Less than a week after Sue Carlisle, co-owner of the Maricopa Entrees Made Easy store, made her plea for more council support for local businesses, the Planing and Zoning Commission stepped to the plate with a verbal battery for the council’s policies.
Carlisle addressed, among other things, the inability of businesses to place signs around town, directing traffic to their businesses during her Oct. 16 speech to the City Council. During an update of the city’s kiosk program from planner Shena Rojemann at the commission’s Oct. 22 meeting, several commissioners questioned the priorities of the city in not allowing businesses or nonprofit organizations to be advertised on the kiosk panels.
Rojemann, who was offering an update on the status of the project and will do the same for the City Council at its Nov. 6 meeting, said the directional kiosk panels were reserved for homebuilders with one panel designated for government-related facilities. Planning Director Amy Haberbosch said that move was made at the direction of the council.
“Staff has been given direction through council that homebuilders are the No. 1 customer,” Haberbosch said. “When we first adopted our sign text (code), the biggest concern the homebuilders had was what are we going to do to help them.”
Commissioner Marquisha Griffin questioned whether the sign twirlers seen on street corners during weekends were also in violation of the sign text code, to which Haberbosch said she believed they were. Haberbosch said homebuilders, who have placed their own marketing signs in violation of city code, have been allowed to do so until the kiosk program is up and running, at which point the extraneous signs must be removed or the homebuilders will face fines from the city.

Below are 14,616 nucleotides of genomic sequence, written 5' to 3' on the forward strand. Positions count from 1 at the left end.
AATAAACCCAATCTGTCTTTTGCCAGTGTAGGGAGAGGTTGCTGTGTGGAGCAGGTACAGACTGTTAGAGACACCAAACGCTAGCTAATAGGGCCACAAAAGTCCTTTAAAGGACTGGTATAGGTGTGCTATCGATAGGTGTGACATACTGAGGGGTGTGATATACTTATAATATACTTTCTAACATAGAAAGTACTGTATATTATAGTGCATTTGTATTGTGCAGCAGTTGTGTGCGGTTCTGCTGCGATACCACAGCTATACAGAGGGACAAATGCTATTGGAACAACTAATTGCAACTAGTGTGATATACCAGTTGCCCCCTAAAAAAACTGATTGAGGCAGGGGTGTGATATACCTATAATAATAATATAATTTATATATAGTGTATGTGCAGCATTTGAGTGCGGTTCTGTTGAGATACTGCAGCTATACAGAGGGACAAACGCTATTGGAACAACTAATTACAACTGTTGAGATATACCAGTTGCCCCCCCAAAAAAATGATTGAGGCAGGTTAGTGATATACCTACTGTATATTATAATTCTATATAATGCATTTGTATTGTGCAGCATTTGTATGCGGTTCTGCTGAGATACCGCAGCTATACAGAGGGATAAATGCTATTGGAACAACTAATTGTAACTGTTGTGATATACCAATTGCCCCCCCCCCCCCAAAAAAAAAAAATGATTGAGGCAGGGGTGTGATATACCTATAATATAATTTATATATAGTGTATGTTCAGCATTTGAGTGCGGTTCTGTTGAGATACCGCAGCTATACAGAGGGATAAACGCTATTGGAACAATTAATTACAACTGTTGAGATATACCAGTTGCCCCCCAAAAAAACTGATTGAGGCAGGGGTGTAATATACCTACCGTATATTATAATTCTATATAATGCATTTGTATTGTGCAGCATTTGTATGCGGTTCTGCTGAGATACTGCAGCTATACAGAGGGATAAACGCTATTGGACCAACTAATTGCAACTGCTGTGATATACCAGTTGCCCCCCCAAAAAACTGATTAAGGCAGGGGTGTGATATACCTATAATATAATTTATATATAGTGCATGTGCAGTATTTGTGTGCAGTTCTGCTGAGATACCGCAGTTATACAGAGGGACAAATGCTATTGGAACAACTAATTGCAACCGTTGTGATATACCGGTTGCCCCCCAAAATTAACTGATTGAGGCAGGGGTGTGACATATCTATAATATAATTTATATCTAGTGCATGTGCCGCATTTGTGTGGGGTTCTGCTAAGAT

“The purpose was to alleviate much of the off-site signage pollution,” Rojemann said.
Commission chairman Anthony Smith warned not including businesses and nonprofits would be a “huge” mistake.
“I think this is attacking an issue that is sorely needed and will clean up the right of ways, but I am disappointed it is excluding business communities... and nonprofits,” the chairman said. “These are two groups that are going to be very upset and it will be hard to explain why they are not being included in the kiosk. If we do not come to their aid, more of them may disappear.”
Commissioner Richard Reeves said it only made sense to advertise the best of what the city had to offer on the kiosks since residents, not homebuilders, should be the city’s No. 1 customers.
“It would dove-tail nicely that people looking at buying a home here would be made aware of the amenities available,” Reeves said. “That would present a more comprehensive package of what’s available.”
While each of the three commissioners seeking office – council candidates Griffin and Reeves and mayoral candidate Smith – were vocal in their desire to see businesses and nonprofits included in the kiosk program, it was vice chairman
Rebecca Molus who began the verbal thumping. Molus was also the one to suggest a recommendation that Smith made to staff to consider adding both nonprofits and business centers to the directional kiosks, while also easing restrictions temporarily to allow businesses to place signs around town. Such a recommendation would need formal council approval.
Haberbosch said staff was in the process of considering the addition of nonprofits, but according to her research, Maricopa would be a trend-setter to include commercial locations on kiosk panels. Businesses are forbidden by city code from placing free-standing signs along roadways without council approval of a temporary-use permit for special events only.
The kiosks, Haberbosch said, are contracted to ALB Industries who can have them in place 60 days after council gives final approval to both color and design. City staff is planning to have modifications made to the sign, including potential color changes and the addition of the new city logo, once the separate branding process is completed in early 2008.